With the festive season looming some toilets in the Etosha National Park which have been closed to the public for months are still not fixed – a situation which forces visitors to use the bush when nature calls.
This comes months after the alarm was sounded at a stakeholders’ meeting of the Etosha East Forum, where officials from the Ministry of Environment and Tourism, lodge owners, members of local and traditional authorities and the police force meet regularly to deliberate on plans, developments and issues arising within Etosha and surrounding areas.
Recently, New Era reported that some toilets in the Etosha National Park have been closed to the public mainly due to lack of staff to maintain and regularly clean all the latrines in the park.
It is understood the toilets have been out of operation for several months now, which has sparked concerns from tourists visiting the park, as they are forced to use the bush when nature calls, or alternatively to drive back to the campsite or lodge where they are accommodated.
Contacted for comment whether this crisis been sorted out taking into consideration that the festive season is looming, Namibia Wildlife Resorts (NWR) Manager for Corporate Communications and Online Media, Mufaro Nesongano, said: “As NWR, our mandate is to operate the facilities within the national parks. Whereas the Ministry of Environment and Tourism (MET) manages all the facilities within the parks. It would therefore be advisable to seek clarification on the state of the facilities from MET.”
Meanwhile, the spokesperson at MET Romeo Muyunda said first of all it’s important to distinguish between such facilities in NWR resorts and campsites from the ablution facilities around the park.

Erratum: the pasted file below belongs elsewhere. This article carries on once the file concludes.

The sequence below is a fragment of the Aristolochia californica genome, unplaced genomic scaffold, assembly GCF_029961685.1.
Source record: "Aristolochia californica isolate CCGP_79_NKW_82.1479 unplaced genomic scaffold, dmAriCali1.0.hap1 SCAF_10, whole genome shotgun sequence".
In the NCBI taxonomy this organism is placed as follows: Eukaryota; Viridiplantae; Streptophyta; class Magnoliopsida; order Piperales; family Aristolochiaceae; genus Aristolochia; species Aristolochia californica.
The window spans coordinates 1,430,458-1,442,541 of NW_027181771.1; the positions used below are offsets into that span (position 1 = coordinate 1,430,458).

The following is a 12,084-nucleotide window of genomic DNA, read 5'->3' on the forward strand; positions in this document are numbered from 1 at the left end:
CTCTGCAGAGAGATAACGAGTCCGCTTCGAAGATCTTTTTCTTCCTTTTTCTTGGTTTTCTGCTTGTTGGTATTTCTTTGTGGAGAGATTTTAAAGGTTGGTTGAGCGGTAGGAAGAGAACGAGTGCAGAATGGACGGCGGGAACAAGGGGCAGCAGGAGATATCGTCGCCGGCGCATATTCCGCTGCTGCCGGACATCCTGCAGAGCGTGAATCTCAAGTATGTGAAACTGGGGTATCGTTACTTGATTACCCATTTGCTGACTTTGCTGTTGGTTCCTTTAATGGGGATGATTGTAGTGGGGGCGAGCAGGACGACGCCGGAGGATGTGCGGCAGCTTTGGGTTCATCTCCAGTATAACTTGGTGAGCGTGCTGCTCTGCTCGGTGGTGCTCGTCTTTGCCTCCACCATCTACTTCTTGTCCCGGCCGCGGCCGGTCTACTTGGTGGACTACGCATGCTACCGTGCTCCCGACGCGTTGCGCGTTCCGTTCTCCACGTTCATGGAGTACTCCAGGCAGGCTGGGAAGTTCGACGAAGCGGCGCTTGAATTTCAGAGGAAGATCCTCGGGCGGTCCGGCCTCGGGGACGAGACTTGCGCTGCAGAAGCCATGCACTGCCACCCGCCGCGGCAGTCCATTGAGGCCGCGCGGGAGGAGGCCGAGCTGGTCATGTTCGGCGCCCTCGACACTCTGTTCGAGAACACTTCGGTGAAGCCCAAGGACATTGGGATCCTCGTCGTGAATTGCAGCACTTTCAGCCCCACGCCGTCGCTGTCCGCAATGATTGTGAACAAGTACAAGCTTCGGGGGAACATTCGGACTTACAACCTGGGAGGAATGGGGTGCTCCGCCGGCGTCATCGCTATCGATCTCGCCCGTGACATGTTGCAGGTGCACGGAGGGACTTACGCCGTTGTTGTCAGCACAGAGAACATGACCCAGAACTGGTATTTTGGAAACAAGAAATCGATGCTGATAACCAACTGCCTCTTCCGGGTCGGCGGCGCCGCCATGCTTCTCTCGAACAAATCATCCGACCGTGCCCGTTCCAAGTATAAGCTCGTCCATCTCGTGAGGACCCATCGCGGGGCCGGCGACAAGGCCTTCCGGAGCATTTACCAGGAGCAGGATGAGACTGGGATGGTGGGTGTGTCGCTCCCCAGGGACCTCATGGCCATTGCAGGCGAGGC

He said the ablution facilities around the national park are managed by MET and those in resorts and campsites are managed by NWR.
“With regard to all toilets managed by the ministry, only one has been closed because it needs major repairs or maintenance. All the other toilets around the park are in good working order and are cleaned,” he said.
According to Muyunda, the ministry is in the process of repairing one of the toilets to ensure it is open for use by visitors.
In this regard, he said, a notice has been put up to warn visitors of such inconvenience. Namutoni camp is one of the notable campsites to have been affected.
However, plans are underway to rehabilitate and redesign the toilets, and one of the proposed designs is based on the bucket toilet system.
Other issues deliberated on at the time of the stakeholders’ meeting included the illegal sale of alcohol by individuals within the park, although cases of that nature were said not to be occurring anymore, as opposed to past years. The issue of security was also raised in relation to absentee landlords of nearby farms that serve as gateways for intruders and poachers into the park.
In some instances only workers are left on the farm and some collude with poachers to gain access to the park.